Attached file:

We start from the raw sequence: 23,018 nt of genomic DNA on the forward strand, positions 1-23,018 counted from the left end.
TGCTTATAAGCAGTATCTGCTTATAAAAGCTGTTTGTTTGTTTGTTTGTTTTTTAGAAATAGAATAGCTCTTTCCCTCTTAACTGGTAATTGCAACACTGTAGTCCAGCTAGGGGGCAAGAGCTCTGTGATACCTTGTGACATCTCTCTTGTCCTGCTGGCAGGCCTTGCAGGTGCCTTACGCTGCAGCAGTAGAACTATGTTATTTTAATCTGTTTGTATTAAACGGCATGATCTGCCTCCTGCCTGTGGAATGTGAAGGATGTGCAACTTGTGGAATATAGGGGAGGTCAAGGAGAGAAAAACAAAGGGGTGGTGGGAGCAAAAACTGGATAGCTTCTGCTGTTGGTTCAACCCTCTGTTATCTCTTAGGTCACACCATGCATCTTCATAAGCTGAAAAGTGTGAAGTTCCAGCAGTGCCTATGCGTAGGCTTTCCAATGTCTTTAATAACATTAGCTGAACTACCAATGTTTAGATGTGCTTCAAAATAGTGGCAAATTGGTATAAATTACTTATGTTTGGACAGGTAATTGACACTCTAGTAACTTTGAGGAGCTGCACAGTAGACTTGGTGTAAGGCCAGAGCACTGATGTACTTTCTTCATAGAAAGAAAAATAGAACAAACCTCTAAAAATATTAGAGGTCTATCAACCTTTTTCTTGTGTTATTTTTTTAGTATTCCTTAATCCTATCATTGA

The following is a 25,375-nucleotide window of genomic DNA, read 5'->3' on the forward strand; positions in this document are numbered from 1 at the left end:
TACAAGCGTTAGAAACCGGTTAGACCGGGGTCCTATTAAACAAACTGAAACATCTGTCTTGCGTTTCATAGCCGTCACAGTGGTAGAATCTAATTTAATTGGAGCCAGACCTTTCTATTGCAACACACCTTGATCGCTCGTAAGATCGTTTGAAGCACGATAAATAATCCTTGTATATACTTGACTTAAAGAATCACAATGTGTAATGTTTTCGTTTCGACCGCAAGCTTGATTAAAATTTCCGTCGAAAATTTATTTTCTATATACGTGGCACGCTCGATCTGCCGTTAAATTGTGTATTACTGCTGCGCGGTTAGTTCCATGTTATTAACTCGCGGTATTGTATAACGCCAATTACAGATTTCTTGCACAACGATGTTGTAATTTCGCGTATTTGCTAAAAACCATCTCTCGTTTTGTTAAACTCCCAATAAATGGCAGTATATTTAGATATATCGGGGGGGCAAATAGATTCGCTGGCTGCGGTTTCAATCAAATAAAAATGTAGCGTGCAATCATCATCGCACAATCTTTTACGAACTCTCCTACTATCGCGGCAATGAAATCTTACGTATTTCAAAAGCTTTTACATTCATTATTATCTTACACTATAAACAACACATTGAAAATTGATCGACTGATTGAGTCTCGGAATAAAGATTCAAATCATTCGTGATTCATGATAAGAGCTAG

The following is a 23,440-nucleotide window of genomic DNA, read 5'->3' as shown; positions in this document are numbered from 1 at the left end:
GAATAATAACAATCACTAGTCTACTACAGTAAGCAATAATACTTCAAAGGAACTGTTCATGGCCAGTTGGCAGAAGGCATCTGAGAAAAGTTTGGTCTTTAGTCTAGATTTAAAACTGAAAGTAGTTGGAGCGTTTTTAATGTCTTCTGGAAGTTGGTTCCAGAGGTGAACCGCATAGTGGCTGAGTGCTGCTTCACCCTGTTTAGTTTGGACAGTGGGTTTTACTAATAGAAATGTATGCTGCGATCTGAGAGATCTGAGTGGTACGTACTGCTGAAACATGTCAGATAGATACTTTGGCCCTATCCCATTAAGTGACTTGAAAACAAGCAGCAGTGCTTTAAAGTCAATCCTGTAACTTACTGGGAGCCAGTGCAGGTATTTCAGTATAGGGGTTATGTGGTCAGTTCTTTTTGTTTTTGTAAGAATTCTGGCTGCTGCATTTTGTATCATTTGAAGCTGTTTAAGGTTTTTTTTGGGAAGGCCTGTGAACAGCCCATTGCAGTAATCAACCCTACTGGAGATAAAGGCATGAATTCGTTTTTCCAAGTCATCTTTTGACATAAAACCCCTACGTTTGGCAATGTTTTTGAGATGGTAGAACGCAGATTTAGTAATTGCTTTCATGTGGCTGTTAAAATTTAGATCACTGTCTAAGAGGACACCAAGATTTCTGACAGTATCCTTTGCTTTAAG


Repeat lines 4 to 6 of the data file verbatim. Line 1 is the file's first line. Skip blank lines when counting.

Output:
TACAAGCGTTAGAAACCGGTTAGACCGGGGTCCTATTAAACAAACTGAAACATCTGTCTTGCGTTTCATAGCCGTCACAGTGGTAGAATCTAATTTAATTGGAGCCAGACCTTTCTATTGCAACACACCTTGATCGCTCGTAAGATCGTTTGAAGCACGATAAATAATCCTTGTATATACTTGACTTAAAGAATCACAATGTGTAATGTTTTCGTTTCGACCGCAAGCTTGATTAAAATTTCCGTCGAAAATTTATTTTCTATATACGTGGCACGCTCGATCTGCCGTTAAATTGTGTATTACTGCTGCGCGGTTAGTTCCATGTTATTAACTCGCGGTATTGTATAACGCCAATTACAGATTTCTTGCACAACGATGTTGTAATTTCGCGTATTTGCTAAAAACCATCTCTCGTTTTGTTAAACTCCCAATAAATGGCAGTATATTTAGATATATCGGGGGGGCAAATAGATTCGCTGGCTGCGGTTTCAATCAAATAAAAATGTAGCGTGCAATCATCATCGCACAATCTTTTACGAACTCTCCTACTATCGCGGCAATGAAATCTTACGTATTTCAAAAGCTTTTACATTCATTATTATCTTACACTATAAACAACACATTGAAAATTGATCGACTGATTGAGTCTCGGAATAAAGATTCAAATCATTCGTGATTCATGATAAGAGCTAG

The following is a 23,440-nucleotide window of genomic DNA, read 5'->3' as shown; positions in this document are numbered from 1 at the left end:
GAATAATAACAATCACTAGTCTACTACAGTAAGCAATAATACTTCAAAGGAACTGTTCATGGCCAGTTGGCAGAAGGCATCTGAGAAAAGTTTGGTCTTTAGTCTAGATTTAAAACTGAAAGTAGTTGGAGCGTTTTTAATGTCTTCTGGAAGTTGGTTCCAGAGGTGAACCGCATAGTGGCTGAGTGCTGCTTCACCCTGTTTAGTTTGGACAGTGGGTTTTACTAATAGAAATGTATGCTGCGATCTGAGAGATCTGAGTGGTACGTACTGCTGAAACATGTCAGATAGATACTTTGGCCCTATCCCATTAAGTGACTTGAAAACAAGCAGCAGTGCTTTAAAGTCAATCCTGTAACTTACTGGGAGCCAGTGCAGGTATTTCAGTATAGGGGTTATGTGGTCAGTTCTTTTTGTTTTTGTAAGAATTCTGGCTGCTGCATTTTGTATCATTTGAAGCTGTTTAAGGTTTTTTTTGGGAAGGCCTGTGAACAGCCCATTGCAGTAATCAACCCTACTGGAGATAAAGGCATGAATTCGTTTTTCCAAGTCATCTTTTGACATAAAACCCCTACGTTTGGCAATGTTTTTGAGATGGTAGAACGCAGATTTAGTAATTGCTTTCATGTGGCTGTTAAAATTTAGATCACTGTCTAAGAGGACACCAAGATTTCTGACAGTATCCTTTGCTTTAAG